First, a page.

Today I begin a new blog series entitled, “Church.”
I know, creative, right? (This series was requested by a friend several months ago and is one of the reasons I decided to start a blog in the first place).
In our culture it is becoming increasingly more common for individuals and families to drop out of church out of disgust for organized religion. As a pastor, I frequently hear things like, “I don’t need to go to church in order to worship God…I can do that at home.”
Trust me—I understand. I’m reminded of the old illustration of the person who is no longer willing to eat meat because they worked in the slaughter house for too long. Friends, April marks 13 years of vocational ministry for me. More than a third of my life I have been working as a paid staff member or pastor in churches and I have seen the good, the bad, and the ugly…so you don’t have to explain. Churches can be unhealthy, and downright toxic.
But I feel like it’s important to share why this increasingly popular attitude is unique to the last 2,000 years of church history, and why it is important to be a part of faith community. My commitment in this series is to be short, simple, and frequent…because there is actually a lot here to discuss and I don’t want to be going on and on for months.
The New Testament
I remember as a young pastor wishing there were more passages of Scripture that talk about the importance of being connected to the church. There is one verse in Hebrews that is usually the “go-to” passage for many pastors and teachers,
“And let us consider how to provoke one another to love and good deeds, not neglecting to meet together, as is the habit of some, but encouraging one another, and all the more as you see the Day approaching” (Heb 10:24-25 NRSV, emphasis added)
While the passage in Hebrews is a solid biblical text instructing believers to gather for worship, I’ve grown to have a deeper, (hopefully) more mature understanding of Scripture in more recent years. Therefore, my proposition for today is that Scripture doesn’t provide more explicit instruction for gathering for corporate worship and being a part of a faith community simply because in the first century it was an assumed part of the Christian journey.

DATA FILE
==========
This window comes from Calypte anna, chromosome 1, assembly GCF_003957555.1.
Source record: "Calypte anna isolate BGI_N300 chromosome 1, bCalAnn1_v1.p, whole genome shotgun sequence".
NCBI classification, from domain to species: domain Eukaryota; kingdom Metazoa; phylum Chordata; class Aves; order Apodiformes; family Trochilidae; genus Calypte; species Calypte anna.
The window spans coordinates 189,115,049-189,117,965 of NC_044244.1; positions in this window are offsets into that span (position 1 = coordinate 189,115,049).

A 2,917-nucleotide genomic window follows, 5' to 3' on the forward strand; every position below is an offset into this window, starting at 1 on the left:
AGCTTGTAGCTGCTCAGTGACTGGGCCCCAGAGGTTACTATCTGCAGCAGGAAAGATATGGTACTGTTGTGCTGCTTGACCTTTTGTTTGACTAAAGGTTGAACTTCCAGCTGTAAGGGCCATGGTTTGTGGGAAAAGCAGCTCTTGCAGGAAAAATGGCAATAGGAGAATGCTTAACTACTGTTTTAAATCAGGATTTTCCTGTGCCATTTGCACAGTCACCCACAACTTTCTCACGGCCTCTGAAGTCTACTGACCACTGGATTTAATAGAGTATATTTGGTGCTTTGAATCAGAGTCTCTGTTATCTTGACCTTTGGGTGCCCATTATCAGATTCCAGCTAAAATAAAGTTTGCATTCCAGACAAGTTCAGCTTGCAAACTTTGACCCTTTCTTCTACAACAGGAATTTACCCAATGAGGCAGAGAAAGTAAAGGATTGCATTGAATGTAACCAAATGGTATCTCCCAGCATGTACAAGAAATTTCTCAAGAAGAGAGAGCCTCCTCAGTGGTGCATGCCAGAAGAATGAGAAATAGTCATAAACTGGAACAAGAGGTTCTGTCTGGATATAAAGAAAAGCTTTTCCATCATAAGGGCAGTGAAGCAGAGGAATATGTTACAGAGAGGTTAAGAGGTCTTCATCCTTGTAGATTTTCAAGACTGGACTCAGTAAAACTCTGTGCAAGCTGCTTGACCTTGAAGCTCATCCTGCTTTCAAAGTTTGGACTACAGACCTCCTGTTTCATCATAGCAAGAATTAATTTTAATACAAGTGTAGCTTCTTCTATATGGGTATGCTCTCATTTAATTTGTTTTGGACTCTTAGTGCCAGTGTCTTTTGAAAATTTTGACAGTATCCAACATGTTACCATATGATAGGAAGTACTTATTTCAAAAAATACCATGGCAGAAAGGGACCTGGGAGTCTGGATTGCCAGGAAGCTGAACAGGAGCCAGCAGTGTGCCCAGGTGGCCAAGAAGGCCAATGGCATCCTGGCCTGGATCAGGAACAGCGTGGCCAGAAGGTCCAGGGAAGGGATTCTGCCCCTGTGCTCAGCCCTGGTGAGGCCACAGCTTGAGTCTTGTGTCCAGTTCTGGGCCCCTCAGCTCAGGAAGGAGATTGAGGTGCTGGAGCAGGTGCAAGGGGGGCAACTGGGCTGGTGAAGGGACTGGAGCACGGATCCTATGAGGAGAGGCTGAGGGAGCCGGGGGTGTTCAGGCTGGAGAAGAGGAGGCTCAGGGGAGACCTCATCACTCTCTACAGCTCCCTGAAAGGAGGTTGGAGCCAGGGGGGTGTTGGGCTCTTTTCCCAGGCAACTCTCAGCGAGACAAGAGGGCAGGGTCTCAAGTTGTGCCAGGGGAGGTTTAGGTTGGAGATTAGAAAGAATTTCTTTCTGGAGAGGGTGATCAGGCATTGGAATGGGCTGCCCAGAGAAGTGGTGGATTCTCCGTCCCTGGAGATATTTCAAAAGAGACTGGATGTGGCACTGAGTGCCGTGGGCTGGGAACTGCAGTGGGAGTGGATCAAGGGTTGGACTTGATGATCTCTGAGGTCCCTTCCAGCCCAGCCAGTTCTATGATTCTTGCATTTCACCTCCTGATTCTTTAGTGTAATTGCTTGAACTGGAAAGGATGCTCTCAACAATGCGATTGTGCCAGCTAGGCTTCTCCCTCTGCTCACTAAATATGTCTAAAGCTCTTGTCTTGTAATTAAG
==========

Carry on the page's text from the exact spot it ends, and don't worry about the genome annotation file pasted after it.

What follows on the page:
With that being said, it is important to note that the New Testament is more descriptive than it is prescriptive in regards to being a part of a faith community. In other words, there are far less instructions in the New Testament to be a part of a church, and many more descriptions of the church gathering together on a regular basis because it is a part of our DNA. One of the best examples comes from the Book of Acts. Luke says,
“Day by day, as they spent much time together in the temple, they broke bread at home and ate their food with glad and generous hearts, praising God and having the goodwill of all the people. And day by day the Lord added to their number those who were being saved” (Act 2:46-47 NRSV).
One of my favorite examples are Paul’s letters. If we read Paul’s letters carefully we can make some important observations. First, ten out of thirteen of Paul’s letters are addressed to communities and not to individuals. Second, Paul writes his letters because he is unable to physically be in attendance and deliver a message specific to a particular church (e.g. the Galatians); therefore, he intends his letters to be read to the entire Christian community in corporate worship. As a result, Paul structures his letters to help format the worship services by including doxologies and benedictions—instructions for fellowship, holy communion, listening to the public reading of Scripture, and singing hymns and spiritual songs. A third important observation is that when Paul uses pronouns, more often than not, they are plural rather than singular.
My eyes were opened a few years ago by this particular truth while reading Philippians 2:5-8. Here Paul says,
“Let the same mind be in you that was in Christ Jesus, who, though he was in the form of God, did not regard equality with God as something to be exploited, but emptied himself, taking the form of a slave, being born in human likeness. And being found in human form, he humbled himself and became obedient to the point of death– even death on a cross” (Phi 2:5-8 NRSV, emphasis added).
What is particularly profound to me is that the pronoun “you” in v. 5 is plural. In WV we might say “Let the same mind be in ya’ll…” This has massive theological implications, because it tells us that we as believers are supposed to be formed together in having the mind of Christ in order to collectively live out his passion and mission in the world. AS we will see, this is just one of many examples. The truth is that this mind of Christ stuff is messy business—Paul never said it would be easy or that it would always be fun—but it’s our DNA as the church.
I think there are a lot of reasons we might stop going to church: we might feel like it is no longer relevant , or that it is too complicated. Honestly, we might not like the inconvenience of fitting it into our schedules or we might feel like the commitment outweighs the benefits. We might not like being under the authority of someone else, or maybe we simply get upset when things don’t go our way…but we were intended to live out the Christian life together.
In my future posts I will discuss what it looks like to be an authentic Christian community. I hope you will stay tuned.
Grace and Peace,